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BlackJoker

WireFrame using HLSL 5

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Hello,

 

Could someone write how to make wireframe using HLSL?

Now I have the following code inside vertex shader:

 

cbuffer MatrixBuffer
{
	matrix worldMatrix;
	matrix viewMatrix;
	matrix projectionMatrix;
};


//////////////
// TYPEDEFS //
//////////////
struct VertexInputType
{
    float4 position : POSITION;
	float2 tex : TEXCOORD0;
	float3 normal : NORMAL;
	
};

struct PixelInputType
{
    float4 position : SV_POSITION;
    float2 tex : TEXCOORD0;
	float3 normal : NORMAL;
};


////////////////////////////////////////////////////////////////////////////////
// Vertex Shader
////////////////////////////////////////////////////////////////////////////////
PixelInputType LightVertexShader(VertexInputType input)
{
	const float C = 0.1f;
	float Far = 100000000.0f;
    PixelInputType output;
    
	
	// Change the position vector to be 4 units for proper matrix calculations.
    input.position.w = 1.0f;

	// Calculate the position of the vertex against the world, view, and projection matrices.
    output.position = mul(input.position, worldMatrix); //???????????, ???????? ? ???????? ?????????
    output.position = mul(output.position, viewMatrix); 
    output.position = mul(output.position, projectionMatrix);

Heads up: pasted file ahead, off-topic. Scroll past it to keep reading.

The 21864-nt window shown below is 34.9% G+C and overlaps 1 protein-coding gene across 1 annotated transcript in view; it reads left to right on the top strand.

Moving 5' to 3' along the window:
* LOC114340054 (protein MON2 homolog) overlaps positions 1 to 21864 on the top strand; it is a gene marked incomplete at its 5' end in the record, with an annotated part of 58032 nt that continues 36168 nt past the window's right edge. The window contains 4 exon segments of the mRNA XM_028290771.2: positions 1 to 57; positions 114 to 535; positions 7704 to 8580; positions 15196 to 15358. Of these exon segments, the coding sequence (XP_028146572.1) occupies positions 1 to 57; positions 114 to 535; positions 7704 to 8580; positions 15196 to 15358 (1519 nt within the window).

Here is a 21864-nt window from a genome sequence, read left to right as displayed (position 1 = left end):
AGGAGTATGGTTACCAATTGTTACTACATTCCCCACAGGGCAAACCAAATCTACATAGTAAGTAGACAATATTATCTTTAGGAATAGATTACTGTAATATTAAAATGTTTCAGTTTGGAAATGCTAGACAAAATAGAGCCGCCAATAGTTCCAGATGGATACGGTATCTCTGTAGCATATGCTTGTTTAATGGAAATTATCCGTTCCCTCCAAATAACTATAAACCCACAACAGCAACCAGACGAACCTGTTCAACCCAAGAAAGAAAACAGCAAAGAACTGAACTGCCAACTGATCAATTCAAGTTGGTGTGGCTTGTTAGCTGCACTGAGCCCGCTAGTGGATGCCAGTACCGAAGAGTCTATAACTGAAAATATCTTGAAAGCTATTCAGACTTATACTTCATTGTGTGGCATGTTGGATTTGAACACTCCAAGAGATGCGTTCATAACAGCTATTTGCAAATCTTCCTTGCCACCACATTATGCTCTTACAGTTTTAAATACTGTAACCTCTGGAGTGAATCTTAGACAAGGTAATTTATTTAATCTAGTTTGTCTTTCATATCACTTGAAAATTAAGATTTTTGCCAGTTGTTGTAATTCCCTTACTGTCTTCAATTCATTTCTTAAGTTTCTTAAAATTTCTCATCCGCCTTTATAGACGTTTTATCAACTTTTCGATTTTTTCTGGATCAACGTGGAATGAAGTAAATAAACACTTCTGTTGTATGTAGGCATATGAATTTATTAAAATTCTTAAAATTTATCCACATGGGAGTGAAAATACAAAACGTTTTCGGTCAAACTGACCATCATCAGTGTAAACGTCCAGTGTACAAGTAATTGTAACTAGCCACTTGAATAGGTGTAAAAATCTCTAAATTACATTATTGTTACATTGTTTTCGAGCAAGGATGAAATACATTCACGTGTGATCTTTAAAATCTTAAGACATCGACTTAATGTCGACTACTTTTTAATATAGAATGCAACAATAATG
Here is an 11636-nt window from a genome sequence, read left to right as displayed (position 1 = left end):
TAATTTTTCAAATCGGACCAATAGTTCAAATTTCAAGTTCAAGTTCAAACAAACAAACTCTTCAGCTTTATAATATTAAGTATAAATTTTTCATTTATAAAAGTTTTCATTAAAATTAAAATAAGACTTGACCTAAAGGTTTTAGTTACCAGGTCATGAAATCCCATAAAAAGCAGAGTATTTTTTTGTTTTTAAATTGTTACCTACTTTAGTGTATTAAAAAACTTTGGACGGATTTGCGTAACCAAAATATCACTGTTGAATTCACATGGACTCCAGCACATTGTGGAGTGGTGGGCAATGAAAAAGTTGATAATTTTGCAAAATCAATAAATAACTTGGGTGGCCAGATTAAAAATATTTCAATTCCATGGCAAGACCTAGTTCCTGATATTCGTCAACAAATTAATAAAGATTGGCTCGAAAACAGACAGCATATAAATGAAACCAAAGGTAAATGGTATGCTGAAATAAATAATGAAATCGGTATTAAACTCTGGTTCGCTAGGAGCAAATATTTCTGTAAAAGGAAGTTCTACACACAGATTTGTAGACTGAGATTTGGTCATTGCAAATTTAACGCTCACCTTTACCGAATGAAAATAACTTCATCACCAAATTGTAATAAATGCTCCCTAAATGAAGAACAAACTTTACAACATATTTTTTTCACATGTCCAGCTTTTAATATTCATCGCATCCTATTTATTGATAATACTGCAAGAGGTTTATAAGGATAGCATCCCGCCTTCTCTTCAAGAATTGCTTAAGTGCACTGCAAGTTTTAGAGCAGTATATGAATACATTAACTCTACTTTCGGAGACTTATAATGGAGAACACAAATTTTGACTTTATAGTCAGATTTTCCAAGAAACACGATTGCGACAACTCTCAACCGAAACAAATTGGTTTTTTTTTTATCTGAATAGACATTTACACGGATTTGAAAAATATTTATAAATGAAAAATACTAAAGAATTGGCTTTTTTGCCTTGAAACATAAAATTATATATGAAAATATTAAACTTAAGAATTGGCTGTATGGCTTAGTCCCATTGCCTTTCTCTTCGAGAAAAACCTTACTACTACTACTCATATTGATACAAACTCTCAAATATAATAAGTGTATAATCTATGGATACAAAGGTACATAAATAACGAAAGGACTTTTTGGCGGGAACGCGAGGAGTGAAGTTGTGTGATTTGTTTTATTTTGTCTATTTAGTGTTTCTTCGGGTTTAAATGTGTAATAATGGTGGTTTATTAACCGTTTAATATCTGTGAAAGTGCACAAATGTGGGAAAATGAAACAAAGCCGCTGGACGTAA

output.position.z = log(C*output.position.z + 1) / log(C*Far + 1) * output.position.w;

	// Store the texture coordinates for the pixel shader.
	output.tex = input.tex;
    
	// Calculate the normal vector against the world matrix only.
    output.normal = mul(input.normal, (float3x3)worldMatrix);
	
    // Normalize the normal vector.
    output.normal = normalize(output.normal);

    return output;
}

 

What I need to add to have a possibility switch wireframe on and off using only shader?

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Maybe...

 

technique LightVertexShader

{

 

  pass P0

  {

 

     FillMode          = WireFrame;

  }

}

 

 

Works for me. Of course, you probably have to make it a global var in the shader if you want to turn it on and off....but that raises the question, if you are turning it on and off, why not just do it setting the render state? That's how I always do it. Hope this helps.

 

http://msdn.microsoft.com/en-us/library/microsoft.xna.framework.graphics.renderstate_members%28v=xnagamestudio.31%29.aspx

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Why not just switch the rasterizer states?
//FillState and WireframeState have already been defined and created...
pImmediateContext->RSSetState(FillState);
//draw complete objects
pImmediateContext->RSSetState(WireframeState);
//draw wire objects

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Draw it once with the FillState and draw it again with WireframeState?

OK, but if I will do it for a lot amout of objects at the same time is this technique will not influence on performance?

There is an impact on performance for every time you switch a state.  That is why people usually collect objects into groups of similar states and process them all together to minimize state changes.  Doing something inside the shader will most likely be much more expensive than switching the rasterizer state directly though - so if performance is your goal then you should definitely try out using multiple rasterizer states and using them accordingly.

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